‘What works?’ in police intelligence practice?

Adrian David James, Mark Phythian, Julian Richards, Fiona Charlotte Wadie

Research output: Book/ReportOther report


This paper analyses police intelligence practice in Britain. Initially, the aim was to assess intelligence practice through the lens of the ‘what works?’ concept. Dominating public sector policy making today, the idea that evidence-based practice (EBP) may provide the institution with the knowledge it needs to better manage its business, is now is akin to a mantra for British policing but this study suggests that there are limits to the explanatory power of ‘what works’?A review of relevant literature complemented a survey of a self-selected group of intelligence staff; a random sample of their number also was interviewed. Participants reflected on: their skills and abilities; their training; their successes and their failures; and the utility of the structures and processes within which they operated. Data were analysed using standard research tools. Respondents broadly agreed on what contributed to effective practice. Analysts,intelligence officers and managers ranked a skilled workforce as of greatest import. Human intelligence (HUMINT); operational teams, capable of responding quickly to intelligence;information technology; and plentiful sources of intelligence in their communities, were consistently ranked the top four significant factors in their successes. Directors’ of intelligence(DOIs) rankings varied only to the extent that HUMINT placed first. Respondents also highlighted the direction and control of intelligence; partner and community engagement; and shortcomings in information technology and equipment as significant limiting factors. The research suggests that the credibility of intelligence staffs, their practice, and products are key to persuading others of the value of intelligence to the police institution.Ultimately, the ‘what works?’ approach may have value in policing but it raises important,largely ignored, questions about institutional memory and identity. Often, as in this case, other research methods will need to be employed to identify better practice. Even when that is achieved, institutional and cultural factors represent significant barriers to the adoption of EBP in policing.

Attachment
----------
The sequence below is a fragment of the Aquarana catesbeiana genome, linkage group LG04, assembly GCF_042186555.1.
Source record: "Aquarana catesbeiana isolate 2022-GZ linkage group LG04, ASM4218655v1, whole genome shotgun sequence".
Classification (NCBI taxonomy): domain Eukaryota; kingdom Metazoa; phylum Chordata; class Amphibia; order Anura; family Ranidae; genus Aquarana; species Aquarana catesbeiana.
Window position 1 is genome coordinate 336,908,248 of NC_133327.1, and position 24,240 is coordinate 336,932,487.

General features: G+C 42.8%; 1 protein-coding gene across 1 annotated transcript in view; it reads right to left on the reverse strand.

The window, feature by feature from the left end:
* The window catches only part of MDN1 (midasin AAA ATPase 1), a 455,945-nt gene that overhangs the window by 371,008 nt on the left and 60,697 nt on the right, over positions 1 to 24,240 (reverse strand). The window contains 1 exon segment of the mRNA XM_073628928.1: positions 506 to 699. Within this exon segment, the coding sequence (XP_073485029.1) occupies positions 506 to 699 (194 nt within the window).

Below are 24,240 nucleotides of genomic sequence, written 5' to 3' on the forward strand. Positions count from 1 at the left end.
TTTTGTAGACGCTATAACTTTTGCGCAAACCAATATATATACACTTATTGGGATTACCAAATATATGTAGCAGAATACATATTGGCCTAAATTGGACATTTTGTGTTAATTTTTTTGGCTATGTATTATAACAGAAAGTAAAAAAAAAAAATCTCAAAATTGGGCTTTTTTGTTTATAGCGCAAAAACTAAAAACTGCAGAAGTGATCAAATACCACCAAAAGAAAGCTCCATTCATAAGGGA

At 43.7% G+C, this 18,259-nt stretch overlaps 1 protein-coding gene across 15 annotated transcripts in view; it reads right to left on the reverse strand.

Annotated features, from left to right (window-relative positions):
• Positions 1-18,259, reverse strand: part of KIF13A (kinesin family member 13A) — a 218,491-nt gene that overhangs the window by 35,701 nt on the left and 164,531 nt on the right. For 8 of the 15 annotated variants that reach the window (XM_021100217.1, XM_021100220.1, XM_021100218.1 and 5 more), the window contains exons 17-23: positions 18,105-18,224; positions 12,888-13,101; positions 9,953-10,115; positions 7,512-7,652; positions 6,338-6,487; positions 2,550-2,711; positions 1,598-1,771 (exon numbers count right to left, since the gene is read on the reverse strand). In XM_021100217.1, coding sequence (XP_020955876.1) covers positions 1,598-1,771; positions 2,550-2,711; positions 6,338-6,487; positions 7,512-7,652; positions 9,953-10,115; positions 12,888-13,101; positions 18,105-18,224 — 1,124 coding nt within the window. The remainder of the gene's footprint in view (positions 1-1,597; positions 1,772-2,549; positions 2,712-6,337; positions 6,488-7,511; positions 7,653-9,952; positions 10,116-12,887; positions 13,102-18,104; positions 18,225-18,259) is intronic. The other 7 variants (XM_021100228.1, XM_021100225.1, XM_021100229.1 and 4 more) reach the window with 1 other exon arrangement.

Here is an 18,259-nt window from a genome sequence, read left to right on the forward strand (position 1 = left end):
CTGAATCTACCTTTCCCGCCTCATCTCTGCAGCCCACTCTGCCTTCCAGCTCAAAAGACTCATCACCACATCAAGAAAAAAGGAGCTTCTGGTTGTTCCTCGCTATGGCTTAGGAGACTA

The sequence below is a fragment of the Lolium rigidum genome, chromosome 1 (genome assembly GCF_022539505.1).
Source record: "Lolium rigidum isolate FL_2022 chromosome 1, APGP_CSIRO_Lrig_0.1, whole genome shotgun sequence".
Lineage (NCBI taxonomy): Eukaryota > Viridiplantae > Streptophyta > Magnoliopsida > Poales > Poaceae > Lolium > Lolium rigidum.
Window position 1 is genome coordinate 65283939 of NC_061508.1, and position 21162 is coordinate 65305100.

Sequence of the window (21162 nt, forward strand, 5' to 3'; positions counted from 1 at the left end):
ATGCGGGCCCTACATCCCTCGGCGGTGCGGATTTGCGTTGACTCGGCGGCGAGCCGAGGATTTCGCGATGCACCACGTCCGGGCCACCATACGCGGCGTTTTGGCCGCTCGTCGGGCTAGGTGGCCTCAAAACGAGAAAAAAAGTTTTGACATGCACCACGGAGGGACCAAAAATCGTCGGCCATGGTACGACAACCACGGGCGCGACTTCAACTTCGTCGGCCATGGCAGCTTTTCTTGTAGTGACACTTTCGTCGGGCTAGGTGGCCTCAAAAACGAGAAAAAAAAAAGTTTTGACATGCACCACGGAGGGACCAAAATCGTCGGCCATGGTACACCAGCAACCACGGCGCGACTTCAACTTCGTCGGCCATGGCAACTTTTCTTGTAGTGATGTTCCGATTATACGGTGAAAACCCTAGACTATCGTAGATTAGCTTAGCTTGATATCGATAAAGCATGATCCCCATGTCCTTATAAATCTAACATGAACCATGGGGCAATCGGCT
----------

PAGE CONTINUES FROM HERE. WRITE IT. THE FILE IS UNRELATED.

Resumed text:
Original languageEnglish
Number of pages28
Publication statusUnpublished - May 2016


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